The finer points of cetacean butchery have been lost over time. In modern-day Japan, where whale has become a fringe product, the muscle is generally divided into two cuts: belly meat and tail meat. But an 1832 whale cookbook listed 70 different cuts for human consumption, and, even in the 1980s, one of the few remaining wholesalers offered 60 whale cuts. Coastal Eskimos had a strict spoils system after a successful whale hunt, dividing the catch into 10 sections. The best part—that’s the fatty tail—went to the captain of the conquering ship, the lesser sections around the eyes and blowhole to his crew and other boats that assisted with the kill, and the leftovers to also-ran captains and their crews. (In Japan, fluke meat sells for well over $100 per pound, more than three times the asking price for belly meat.)
Japanese whale meat restaurants—which are rare and don’t flaunt their presence to Westerners—also serve cubed and grilled blubber, cartilage salads, and whale skin stew. In times gone by, Japanese noblemen consumed whale gums, too, and served the trachea and duodenum to the poor. The practice of spreading the whale out among many people is based in the Buddhist principle that it’s better to sacrifice a single soul to feed many than to kill many animals to feed one person. Thus many schools of Buddhism favor eating whales (and recommend against eating shrimp).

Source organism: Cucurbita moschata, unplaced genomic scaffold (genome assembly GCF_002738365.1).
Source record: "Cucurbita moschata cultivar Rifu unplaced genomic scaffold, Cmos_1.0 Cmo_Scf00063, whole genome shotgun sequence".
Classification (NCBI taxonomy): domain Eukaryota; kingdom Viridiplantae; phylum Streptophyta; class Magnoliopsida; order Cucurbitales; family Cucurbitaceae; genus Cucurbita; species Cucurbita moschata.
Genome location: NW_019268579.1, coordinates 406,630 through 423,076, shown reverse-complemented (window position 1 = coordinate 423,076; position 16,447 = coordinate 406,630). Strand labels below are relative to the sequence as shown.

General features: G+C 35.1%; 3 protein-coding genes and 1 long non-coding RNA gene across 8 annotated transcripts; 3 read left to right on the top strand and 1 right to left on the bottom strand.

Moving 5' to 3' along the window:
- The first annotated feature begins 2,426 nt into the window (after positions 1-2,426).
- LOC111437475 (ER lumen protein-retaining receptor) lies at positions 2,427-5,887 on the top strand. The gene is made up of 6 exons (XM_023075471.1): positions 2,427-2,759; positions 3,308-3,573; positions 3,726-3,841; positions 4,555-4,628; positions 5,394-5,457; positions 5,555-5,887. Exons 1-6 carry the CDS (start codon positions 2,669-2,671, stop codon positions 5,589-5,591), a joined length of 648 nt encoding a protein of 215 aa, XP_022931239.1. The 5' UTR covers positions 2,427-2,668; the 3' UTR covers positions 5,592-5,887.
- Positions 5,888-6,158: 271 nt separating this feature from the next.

The amount of whale that’s eaten in Japan has fluctuated over the years. A staple in some communities in previous centuries, the meat fell out of favor in the early 20 th century. Following World War II, when the country’s infrastructure was badly damaged, whale meat made a comeback, providing nearly half of the country’s protein by some accounts. In recent years, it has fallen off again. While the United States is now a strong opponent of whale consumption, it, too, once turned to whale during times of shortage. Federal authorities held a luncheon (PDF) at the American Museum of Natural History in 1918, trying to push whale as a home-front substitute for the beef that our troops craved. (The menu was prepared by the head chef from Delmonico’s.) One attendee called the meat “as delicious a morsel as the most aesthetic or sophisticated palate could possibly yearn for.” Others said it was “not very different from plain, ordinary pot roast, only a little richer.”
Nutritionally, whale meat is a bit of a mixed bag. Both the tail and belly meat are lower in fat and calories and higher in protein than most cuts of pork and beef (although chicken breast and fish beat the mammals in all three categories). Whale is comparable to fish in omega-3 content. Studies, however, have shown whale meat also carries dangerously high levels of mercury and PCB.